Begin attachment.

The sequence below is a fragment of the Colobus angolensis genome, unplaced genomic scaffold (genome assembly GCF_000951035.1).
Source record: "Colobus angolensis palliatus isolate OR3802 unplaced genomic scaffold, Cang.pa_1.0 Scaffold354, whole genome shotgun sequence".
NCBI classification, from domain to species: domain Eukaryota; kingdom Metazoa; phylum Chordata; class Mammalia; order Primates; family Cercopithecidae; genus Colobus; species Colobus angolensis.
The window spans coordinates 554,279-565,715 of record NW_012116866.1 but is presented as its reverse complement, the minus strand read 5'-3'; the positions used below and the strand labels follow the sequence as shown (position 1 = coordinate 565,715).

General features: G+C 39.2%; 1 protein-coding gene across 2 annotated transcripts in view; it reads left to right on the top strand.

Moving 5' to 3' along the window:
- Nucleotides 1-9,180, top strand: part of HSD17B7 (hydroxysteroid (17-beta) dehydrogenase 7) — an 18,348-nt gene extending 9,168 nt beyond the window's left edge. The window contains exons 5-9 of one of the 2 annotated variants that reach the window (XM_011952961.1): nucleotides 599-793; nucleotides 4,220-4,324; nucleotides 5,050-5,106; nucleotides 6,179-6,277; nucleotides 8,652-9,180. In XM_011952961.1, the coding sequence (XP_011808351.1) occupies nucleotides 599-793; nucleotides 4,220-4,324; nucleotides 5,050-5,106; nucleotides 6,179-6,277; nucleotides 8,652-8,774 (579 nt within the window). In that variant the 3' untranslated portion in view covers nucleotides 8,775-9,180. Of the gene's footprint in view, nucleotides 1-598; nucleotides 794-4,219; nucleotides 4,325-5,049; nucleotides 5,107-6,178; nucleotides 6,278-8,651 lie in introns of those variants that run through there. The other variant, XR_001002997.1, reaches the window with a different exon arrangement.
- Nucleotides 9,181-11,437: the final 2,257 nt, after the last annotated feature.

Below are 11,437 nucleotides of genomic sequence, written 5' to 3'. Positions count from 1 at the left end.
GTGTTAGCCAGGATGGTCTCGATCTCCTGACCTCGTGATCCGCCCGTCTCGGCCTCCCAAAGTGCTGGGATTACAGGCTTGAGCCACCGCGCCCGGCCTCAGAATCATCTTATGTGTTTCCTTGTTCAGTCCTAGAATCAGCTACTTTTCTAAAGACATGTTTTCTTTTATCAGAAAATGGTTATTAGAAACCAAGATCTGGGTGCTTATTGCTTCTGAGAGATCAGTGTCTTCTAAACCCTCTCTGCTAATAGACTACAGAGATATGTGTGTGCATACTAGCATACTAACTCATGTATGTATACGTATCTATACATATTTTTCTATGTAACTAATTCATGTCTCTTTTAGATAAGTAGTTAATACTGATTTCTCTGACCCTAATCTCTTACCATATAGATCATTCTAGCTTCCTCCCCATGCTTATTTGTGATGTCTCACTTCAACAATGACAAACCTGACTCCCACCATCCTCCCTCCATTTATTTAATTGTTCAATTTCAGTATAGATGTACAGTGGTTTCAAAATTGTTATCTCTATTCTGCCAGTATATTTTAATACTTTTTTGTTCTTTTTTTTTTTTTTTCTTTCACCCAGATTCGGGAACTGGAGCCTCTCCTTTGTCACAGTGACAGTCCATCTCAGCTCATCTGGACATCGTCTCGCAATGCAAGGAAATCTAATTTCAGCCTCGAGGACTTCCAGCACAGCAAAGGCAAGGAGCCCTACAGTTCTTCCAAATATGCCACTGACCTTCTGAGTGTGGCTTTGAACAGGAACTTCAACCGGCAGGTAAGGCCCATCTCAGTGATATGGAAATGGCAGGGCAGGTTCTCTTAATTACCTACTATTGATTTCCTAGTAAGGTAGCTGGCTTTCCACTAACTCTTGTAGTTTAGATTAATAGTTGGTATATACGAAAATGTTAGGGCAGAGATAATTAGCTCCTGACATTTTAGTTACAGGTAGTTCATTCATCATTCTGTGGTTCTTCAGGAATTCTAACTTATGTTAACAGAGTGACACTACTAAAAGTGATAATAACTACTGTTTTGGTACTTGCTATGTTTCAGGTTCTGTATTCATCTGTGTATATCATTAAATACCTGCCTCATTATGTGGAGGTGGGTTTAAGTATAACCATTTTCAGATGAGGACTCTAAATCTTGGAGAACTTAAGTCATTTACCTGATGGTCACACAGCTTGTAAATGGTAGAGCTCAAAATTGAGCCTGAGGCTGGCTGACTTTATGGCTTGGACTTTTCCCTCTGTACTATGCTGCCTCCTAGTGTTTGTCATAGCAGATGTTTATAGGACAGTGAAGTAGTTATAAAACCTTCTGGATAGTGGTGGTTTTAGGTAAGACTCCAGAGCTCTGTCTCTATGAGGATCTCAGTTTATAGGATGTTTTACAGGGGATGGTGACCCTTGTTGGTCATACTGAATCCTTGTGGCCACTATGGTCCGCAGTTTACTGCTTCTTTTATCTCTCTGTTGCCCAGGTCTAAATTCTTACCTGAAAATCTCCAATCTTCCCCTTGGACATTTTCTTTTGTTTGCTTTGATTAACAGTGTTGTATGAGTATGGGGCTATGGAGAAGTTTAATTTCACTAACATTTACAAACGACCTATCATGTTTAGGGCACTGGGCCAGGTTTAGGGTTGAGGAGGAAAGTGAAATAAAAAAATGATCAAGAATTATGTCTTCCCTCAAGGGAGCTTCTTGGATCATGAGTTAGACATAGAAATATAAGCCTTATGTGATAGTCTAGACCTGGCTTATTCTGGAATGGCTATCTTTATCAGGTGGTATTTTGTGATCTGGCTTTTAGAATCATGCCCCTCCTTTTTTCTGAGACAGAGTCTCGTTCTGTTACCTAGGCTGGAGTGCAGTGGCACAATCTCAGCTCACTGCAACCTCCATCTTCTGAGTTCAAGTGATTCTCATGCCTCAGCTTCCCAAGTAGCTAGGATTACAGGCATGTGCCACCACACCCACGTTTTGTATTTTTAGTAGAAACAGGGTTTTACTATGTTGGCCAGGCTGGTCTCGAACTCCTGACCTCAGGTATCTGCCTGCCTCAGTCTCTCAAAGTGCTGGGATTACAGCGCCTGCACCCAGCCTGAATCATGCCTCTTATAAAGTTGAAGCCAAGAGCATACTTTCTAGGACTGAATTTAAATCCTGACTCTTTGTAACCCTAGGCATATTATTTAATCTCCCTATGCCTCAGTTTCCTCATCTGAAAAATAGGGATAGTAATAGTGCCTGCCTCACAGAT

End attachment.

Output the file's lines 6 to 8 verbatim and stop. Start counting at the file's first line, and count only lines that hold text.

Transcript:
Moving 5' to 3' along the window:
- Nucleotides 1-9,180, top strand: part of HSD17B7 (hydroxysteroid (17-beta) dehydrogenase 7) — an 18,348-nt gene extending 9,168 nt beyond the window's left edge. The window contains exons 5-9 of one of the 2 annotated variants that reach the window (XM_011952961.1): nucleotides 599-793; nucleotides 4,220-4,324; nucleotides 5,050-5,106; nucleotides 6,179-6,277; nucleotides 8,652-9,180. In XM_011952961.1, the coding sequence (XP_011808351.1) occupies nucleotides 599-793; nucleotides 4,220-4,324; nucleotides 5,050-5,106; nucleotides 6,179-6,277; nucleotides 8,652-8,774 (579 nt within the window). In that variant the 3' untranslated portion in view covers nucleotides 8,775-9,180. Of the gene's footprint in view, nucleotides 1-598; nucleotides 794-4,219; nucleotides 4,325-5,049; nucleotides 5,107-6,178; nucleotides 6,278-8,651 lie in introns of those variants that run through there. The other variant, XR_001002997.1, reaches the window with a different exon arrangement.
- Nucleotides 9,181-11,437: the final 2,257 nt, after the last annotated feature.